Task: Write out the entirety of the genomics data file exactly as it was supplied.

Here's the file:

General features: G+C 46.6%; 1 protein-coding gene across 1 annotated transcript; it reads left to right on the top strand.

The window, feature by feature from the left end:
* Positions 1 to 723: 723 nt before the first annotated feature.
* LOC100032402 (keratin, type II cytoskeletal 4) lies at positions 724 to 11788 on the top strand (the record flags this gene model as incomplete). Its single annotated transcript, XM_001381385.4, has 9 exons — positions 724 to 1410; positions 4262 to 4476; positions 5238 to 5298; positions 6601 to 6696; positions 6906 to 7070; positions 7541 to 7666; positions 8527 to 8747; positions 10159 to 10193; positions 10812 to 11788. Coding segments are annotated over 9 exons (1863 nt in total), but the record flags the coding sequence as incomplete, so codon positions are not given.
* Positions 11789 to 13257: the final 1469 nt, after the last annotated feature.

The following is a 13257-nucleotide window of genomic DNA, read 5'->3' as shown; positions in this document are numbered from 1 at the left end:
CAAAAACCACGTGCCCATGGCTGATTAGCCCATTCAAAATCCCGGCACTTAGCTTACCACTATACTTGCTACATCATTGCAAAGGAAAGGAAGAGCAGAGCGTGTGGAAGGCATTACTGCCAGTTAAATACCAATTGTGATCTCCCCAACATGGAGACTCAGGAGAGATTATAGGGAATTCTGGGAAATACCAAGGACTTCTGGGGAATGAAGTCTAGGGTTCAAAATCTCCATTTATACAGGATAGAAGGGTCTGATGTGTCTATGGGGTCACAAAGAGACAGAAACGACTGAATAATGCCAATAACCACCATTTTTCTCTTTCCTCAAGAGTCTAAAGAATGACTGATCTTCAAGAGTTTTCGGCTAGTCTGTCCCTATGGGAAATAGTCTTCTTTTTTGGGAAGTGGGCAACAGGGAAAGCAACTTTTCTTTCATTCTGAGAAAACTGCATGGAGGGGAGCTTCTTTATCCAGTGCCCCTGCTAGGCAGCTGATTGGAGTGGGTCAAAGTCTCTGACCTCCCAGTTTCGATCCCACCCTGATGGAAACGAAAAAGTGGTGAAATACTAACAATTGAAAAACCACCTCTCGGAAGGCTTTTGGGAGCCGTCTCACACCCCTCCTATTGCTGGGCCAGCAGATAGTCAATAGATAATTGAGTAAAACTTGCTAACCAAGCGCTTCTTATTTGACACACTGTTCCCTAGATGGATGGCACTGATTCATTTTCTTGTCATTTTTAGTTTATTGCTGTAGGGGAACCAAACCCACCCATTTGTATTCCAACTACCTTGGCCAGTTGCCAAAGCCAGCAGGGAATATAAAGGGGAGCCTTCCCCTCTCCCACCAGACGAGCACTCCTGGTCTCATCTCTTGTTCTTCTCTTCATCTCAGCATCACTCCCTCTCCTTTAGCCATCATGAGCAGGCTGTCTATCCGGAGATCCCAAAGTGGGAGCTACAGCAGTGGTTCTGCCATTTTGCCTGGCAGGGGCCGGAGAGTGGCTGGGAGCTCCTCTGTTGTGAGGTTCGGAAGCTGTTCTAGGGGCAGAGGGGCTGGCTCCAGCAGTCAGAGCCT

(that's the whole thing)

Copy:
General features: G+C 46.6%; 1 protein-coding gene across 1 annotated transcript; it reads left to right on the top strand.

The window, feature by feature from the left end:
* Positions 1 to 723: 723 nt before the first annotated feature.
* LOC100032402 (keratin, type II cytoskeletal 4) lies at positions 724 to 11788 on the top strand (the record flags this gene model as incomplete). Its single annotated transcript, XM_001381385.4, has 9 exons — positions 724 to 1410; positions 4262 to 4476; positions 5238 to 5298; positions 6601 to 6696; positions 6906 to 7070; positions 7541 to 7666; positions 8527 to 8747; positions 10159 to 10193; positions 10812 to 11788. Coding segments are annotated over 9 exons (1863 nt in total), but the record flags the coding sequence as incomplete, so codon positions are not given.
* Positions 11789 to 13257: the final 1469 nt, after the last annotated feature.

The following is a 13257-nucleotide window of genomic DNA, read 5'->3' as shown; positions in this document are numbered from 1 at the left end:
CAAAAACCACGTGCCCATGGCTGATTAGCCCATTCAAAATCCCGGCACTTAGCTTACCACTATACTTGCTACATCATTGCAAAGGAAAGGAAGAGCAGAGCGTGTGGAAGGCATTACTGCCAGTTAAATACCAATTGTGATCTCCCCAACATGGAGACTCAGGAGAGATTATAGGGAATTCTGGGAAATACCAAGGACTTCTGGGGAATGAAGTCTAGGGTTCAAAATCTCCATTTATACAGGATAGAAGGGTCTGATGTGTCTATGGGGTCACAAAGAGACAGAAACGACTGAATAATGCCAATAACCACCATTTTTCTCTTTCCTCAAGAGTCTAAAGAATGACTGATCTTCAAGAGTTTTCGGCTAGTCTGTCCCTATGGGAAATAGTCTTCTTTTTTGGGAAGTGGGCAACAGGGAAAGCAACTTTTCTTTCATTCTGAGAAAACTGCATGGAGGGGAGCTTCTTTATCCAGTGCCCCTGCTAGGCAGCTGATTGGAGTGGGTCAAAGTCTCTGACCTCCCAGTTTCGATCCCACCCTGATGGAAACGAAAAAGTGGTGAAATACTAACAATTGAAAAACCACCTCTCGGAAGGCTTTTGGGAGCCGTCTCACACCCCTCCTATTGCTGGGCCAGCAGATAGTCAATAGATAATTGAGTAAAACTTGCTAACCAAGCGCTTCTTATTTGACACACTGTTCCCTAGATGGATGGCACTGATTCATTTTCTTGTCATTTTTAGTTTATTGCTGTAGGGGAACCAAACCCACCCATTTGTATTCCAACTACCTTGGCCAGTTGCCAAAGCCAGCAGGGAATATAAAGGGGAGCCTTCCCCTCTCCCACCAGACGAGCACTCCTGGTCTCATCTCTTGTTCTTCTCTTCATCTCAGCATCACTCCCTCTCCTTTAGCCATCATGAGCAGGCTGTCTATCCGGAGATCCCAAAGTGGGAGCTACAGCAGTGGTTCTGCCATTTTGCCTGGCAGGGGCCGGAGAGTGGCTGGGAGCTCCTCTGTTGTGAGGTTCGGAAGCTGTTCTAGGGGCAGAGGGGCTGGCTCCAGCAGTCAGAGCCT